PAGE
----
What Should Be In Place Before We Start:
Firstly the hot and cold water connections, all steam cabins will work of a 15mm/1/2 inch connection. Somewhere behind the unit you will need a water supply for both your hot and cold ready to be adjusted to connect onto your steam unit. The connection on the back of the steam cabins valve will always be a 15mm or a ” male connection. The best way to make the connection between the unit and the supply is via ‘braided flexible hoses’. Because of the way a steam shower is built away from its final resting position to allow the build of it, the braided hoses allow the flexibility required to move the unit back and forth. Connection via the hoses should be made to the 15mm threaded connection on the valve and some isolating valves fitted on the piping feeding the water supply to enable you to shut of the water to the shower if needed in future (good practice) and this also enables you to turn the water back on the house whist you carry on with the installation. The best units will come with these flexible hoses supplied.
To fully enable your unit to fit fully against the wall or corner desired, without the need to ‘cut’ or otherwise modify the unit, the wastepipe to the unit will need to be supplied under the floor. A 1 ” wastepipe with adequate ‘downwards’ fall should be located somewhere beneath the steam shower. Again because of the need the move the unit around whilst the build is taking place, the connection to the showers trap must be made by a ‘flexible waste connector’. The best units will come supplied with these, if not, they are available to buy from any good hardware store.
Most common steam shower cabins electric feed will be made by a 13 amp standard 240v connection (two if it has a whirlpool bath function). This is the single most important bit and with all electric works, especially when water is involved MUST be carried out by a qualified trades person. The Steam units require a 13 amp isolated fused spur to be fitted to ensure full water proofed connection. The sockets must be on a RCD to ensure safety and to isolate the unit if required. Your electrician will advise you on this, as I said a qualified tradesman must do the electrical fitting. The power within the unit is converted to operate the lighting and radio is converted to a safe 12 volts.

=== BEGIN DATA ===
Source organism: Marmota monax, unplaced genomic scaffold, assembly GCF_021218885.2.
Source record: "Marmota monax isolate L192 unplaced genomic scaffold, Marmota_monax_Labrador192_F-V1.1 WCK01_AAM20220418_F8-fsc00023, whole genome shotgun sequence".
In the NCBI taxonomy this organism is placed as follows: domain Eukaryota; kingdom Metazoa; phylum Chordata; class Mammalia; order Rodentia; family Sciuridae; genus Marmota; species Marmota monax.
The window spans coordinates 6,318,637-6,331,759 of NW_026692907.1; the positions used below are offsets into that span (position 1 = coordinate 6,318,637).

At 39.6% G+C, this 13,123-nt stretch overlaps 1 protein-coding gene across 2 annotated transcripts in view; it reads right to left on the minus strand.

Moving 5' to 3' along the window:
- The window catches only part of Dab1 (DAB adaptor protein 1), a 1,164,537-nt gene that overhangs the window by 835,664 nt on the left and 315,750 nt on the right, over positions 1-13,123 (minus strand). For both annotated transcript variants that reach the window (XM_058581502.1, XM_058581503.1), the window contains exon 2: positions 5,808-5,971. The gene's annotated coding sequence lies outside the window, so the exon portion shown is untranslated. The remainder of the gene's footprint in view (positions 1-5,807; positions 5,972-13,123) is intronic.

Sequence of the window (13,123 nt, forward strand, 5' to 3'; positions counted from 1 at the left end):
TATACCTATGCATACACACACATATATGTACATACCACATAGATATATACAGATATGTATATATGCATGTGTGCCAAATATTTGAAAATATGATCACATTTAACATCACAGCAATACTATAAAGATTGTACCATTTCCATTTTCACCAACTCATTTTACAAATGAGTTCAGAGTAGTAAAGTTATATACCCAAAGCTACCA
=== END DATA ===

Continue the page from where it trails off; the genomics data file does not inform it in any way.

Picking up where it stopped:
Building The Unit:
RULES YOU MUST NEVER FORGET!
1. PTFE, which stands for Poly Tetra Fluoro Ethylene or as a plumber calls it Plumbers Tape For Everything. Should be used on every 15mm/ ” connection.
2. Don’t screw up and screws tight until the end. This allow the panels and glass to move and twist into position as you go.
3. Check every component before you start
4. Do you need a PEV? Pressure Equalising Valve? Thisonly protects the life and functionality of any shower valve but also helps ensure constant temperatures.
5. If it’s possible to fill the tub or tray with water before you start to check of cracks of leaks, do so.
6. After the installation is complete, leave the unit 24 hours to let the any silicone to fully set before use
Ones everything is in place and you’re ready to go, spanner in hand, the first obstacle you’ll face is the tray or tub base to the shower itself. First port of call is to fully connect and ensure the watertight connection of the trays trap and waster pipe. Ensure all rubber gaskets and fittings are tight and well fitted, it might be an idea to our some water into the trap or fill the tub to ensure there’s no drips at this stage as it’s easier to access. Second, is to fully level the tray or tub via the adjustable legs. Check, check and check again, having the tub fully level is essential to the rest of the build to not only ensure its stands straight and upright, but also to ensures all connections are made whilst the individual components are without any gaps and are ‘sitting’ as they should be.
WALL AND CONTROLL PANEL:
This is when you’ll need two people. First look over every panel and the back of the control panel and tighten up and connections to the valve, water jets and anything that you can see, as many are only hand tight for transport purposes and will not initially be water tight. First thing you will need to do is place the ‘back panels’ onto the tub and all but tighten up there connections to the base, don’t tighten these fully yet, leave them with the fixings to hold them in place but slack enough to allow them have some maneuverability. Then place in the control panel, the best steam shower units will have either a rubber or plastic strip running along the lengths of where the panels meet to ensure a waterproof fitting, Otherwise it would be more than wise to run a small bead of silicon down the lengths, it’s better to use too much silicon than too little as any excess can simply be wiped off.